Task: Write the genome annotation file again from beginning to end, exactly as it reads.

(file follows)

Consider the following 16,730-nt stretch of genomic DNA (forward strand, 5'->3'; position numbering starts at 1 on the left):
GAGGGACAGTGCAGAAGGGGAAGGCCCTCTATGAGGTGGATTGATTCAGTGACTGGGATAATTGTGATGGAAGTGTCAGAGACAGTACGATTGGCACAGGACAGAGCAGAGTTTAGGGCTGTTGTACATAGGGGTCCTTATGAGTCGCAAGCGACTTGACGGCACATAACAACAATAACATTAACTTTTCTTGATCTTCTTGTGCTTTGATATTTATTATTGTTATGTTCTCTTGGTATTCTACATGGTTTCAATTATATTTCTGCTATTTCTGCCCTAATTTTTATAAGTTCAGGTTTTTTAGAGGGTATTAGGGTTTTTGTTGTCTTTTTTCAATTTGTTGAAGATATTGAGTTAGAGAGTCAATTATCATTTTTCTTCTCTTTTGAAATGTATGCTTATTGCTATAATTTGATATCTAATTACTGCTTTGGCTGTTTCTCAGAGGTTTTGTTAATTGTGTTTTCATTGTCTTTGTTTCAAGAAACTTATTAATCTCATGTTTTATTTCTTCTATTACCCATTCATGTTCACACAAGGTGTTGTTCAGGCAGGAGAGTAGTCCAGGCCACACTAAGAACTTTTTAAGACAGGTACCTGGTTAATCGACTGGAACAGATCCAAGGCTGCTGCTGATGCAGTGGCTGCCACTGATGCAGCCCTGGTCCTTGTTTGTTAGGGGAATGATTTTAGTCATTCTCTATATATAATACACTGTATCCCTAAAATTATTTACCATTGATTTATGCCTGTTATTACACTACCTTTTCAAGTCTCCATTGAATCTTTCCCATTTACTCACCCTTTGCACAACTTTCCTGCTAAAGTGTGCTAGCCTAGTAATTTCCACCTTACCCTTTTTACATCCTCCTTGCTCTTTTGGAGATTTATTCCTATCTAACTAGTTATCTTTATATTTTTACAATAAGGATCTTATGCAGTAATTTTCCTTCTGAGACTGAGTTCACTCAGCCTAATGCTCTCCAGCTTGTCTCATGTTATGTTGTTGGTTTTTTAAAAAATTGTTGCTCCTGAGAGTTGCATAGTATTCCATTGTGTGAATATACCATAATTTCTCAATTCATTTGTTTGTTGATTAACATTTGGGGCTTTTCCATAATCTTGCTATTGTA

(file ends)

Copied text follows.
Consider the following 16,730-nt stretch of genomic DNA (forward strand, 5'->3'; position numbering starts at 1 on the left):
GAGGGACAGTGCAGAAGGGGAAGGCCCTCTATGAGGTGGATTGATTCAGTGACTGGGATAATTGTGATGGAAGTGTCAGAGACAGTACGATTGGCACAGGACAGAGCAGAGTTTAGGGCTGTTGTACATAGGGGTCCTTATGAGTCGCAAGCGACTTGACGGCACATAACAACAATAACATTAACTTTTCTTGATCTTCTTGTGCTTTGATATTTATTATTGTTATGTTCTCTTGGTATTCTACATGGTTTCAATTATATTTCTGCTATTTCTGCCCTAATTTTTATAAGTTCAGGTTTTTTAGAGGGTATTAGGGTTTTTGTTGTCTTTTTTCAATTTGTTGAAGATATTGAGTTAGAGAGTCAATTATCATTTTTCTTCTCTTTTGAAATGTATGCTTATTGCTATAATTTGATATCTAATTACTGCTTTGGCTGTTTCTCAGAGGTTTTGTTAATTGTGTTTTCATTGTCTTTGTTTCAAGAAACTTATTAATCTCATGTTTTATTTCTTCTATTACCCATTCATGTTCACACAAGGTGTTGTTCAGGCAGGAGAGTAGTCCAGGCCACACTAAGAACTTTTTAAGACAGGTACCTGGTTAATCGACTGGAACAGATCCAAGGCTGCTGCTGATGCAGTGGCTGCCACTGATGCAGCCCTGGTCCTTGTTTGTTAGGGGAATGATTTTAGTCATTCTCTATATATAATACACTGTATCCCTAAAATTATTTACCATTGATTTATGCCTGTTATTACACTACCTTTTCAAGTCTCCATTGAATCTTTCCCATTTACTCACCCTTTGCACAACTTTCCTGCTAAAGTGTGCTAGCCTAGTAATTTCCACCTTACCCTTTTTACATCCTCCTTGCTCTTTTGGAGATTTATTCCTATCTAACTAGTTATCTTTATATTTTTACAATAAGGATCTTATGCAGTAATTTTCCTTCTGAGACTGAGTTCACTCAGCCTAATGCTCTCCAGCTTGTCTCATGTTATGTTGTTGGTTTTTTAAAAAATTGTTGCTCCTGAGAGTTGCATAGTATTCCATTGTGTGAATATACCATAATTTCTCAATTCATTTGTTTGTTGATTAACATTTGGGGCTTTTCCATAATCTTGCTATTGTA